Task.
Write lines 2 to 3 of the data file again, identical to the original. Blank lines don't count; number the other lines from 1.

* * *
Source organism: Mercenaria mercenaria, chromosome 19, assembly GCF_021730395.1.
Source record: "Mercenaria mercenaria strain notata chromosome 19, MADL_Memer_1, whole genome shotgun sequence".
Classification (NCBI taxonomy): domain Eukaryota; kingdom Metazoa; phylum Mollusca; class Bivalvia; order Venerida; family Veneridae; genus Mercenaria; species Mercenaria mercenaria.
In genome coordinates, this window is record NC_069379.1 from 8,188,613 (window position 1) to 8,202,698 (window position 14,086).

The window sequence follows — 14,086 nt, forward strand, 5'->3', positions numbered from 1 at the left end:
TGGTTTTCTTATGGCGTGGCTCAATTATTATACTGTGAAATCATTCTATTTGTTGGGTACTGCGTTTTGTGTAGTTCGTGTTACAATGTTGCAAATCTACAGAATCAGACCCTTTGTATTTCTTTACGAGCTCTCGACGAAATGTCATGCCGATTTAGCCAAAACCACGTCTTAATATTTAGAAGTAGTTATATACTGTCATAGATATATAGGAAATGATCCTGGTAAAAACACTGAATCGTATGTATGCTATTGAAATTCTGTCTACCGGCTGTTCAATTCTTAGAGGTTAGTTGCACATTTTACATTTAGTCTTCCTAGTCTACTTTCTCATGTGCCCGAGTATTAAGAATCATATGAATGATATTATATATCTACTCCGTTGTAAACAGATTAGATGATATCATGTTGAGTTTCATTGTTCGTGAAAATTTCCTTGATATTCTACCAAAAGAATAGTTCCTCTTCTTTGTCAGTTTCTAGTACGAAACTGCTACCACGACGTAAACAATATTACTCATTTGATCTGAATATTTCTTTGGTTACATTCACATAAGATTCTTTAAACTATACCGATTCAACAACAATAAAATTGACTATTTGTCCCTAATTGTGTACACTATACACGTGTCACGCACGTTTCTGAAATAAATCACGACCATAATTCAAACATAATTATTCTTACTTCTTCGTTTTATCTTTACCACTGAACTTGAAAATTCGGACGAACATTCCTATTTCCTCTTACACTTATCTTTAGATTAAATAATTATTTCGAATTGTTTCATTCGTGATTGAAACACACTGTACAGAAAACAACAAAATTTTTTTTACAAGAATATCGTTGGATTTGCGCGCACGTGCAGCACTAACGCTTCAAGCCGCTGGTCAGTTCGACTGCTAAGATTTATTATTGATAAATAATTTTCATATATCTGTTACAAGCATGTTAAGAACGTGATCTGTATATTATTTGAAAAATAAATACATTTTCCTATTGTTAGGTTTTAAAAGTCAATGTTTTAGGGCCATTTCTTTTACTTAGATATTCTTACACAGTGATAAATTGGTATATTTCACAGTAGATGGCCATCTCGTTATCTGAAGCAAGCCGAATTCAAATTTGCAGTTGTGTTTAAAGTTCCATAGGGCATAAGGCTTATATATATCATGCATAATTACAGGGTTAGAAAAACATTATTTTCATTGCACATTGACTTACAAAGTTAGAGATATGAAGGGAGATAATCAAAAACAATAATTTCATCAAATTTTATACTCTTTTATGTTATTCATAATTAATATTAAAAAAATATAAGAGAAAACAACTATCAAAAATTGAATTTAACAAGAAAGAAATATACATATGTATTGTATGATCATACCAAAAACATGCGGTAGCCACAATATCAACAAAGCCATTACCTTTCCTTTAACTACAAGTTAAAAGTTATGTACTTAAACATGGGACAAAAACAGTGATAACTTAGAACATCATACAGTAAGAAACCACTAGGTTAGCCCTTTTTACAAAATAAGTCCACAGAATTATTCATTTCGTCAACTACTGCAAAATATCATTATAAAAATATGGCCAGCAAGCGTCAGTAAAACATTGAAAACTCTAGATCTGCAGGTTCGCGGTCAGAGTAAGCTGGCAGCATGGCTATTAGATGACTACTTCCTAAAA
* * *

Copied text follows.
Source record: "Mercenaria mercenaria strain notata chromosome 19, MADL_Memer_1, whole genome shotgun sequence".
Classification (NCBI taxonomy): domain Eukaryota; kingdom Metazoa; phylum Mollusca; class Bivalvia; order Venerida; family Veneridae; genus Mercenaria; species Mercenaria mercenaria.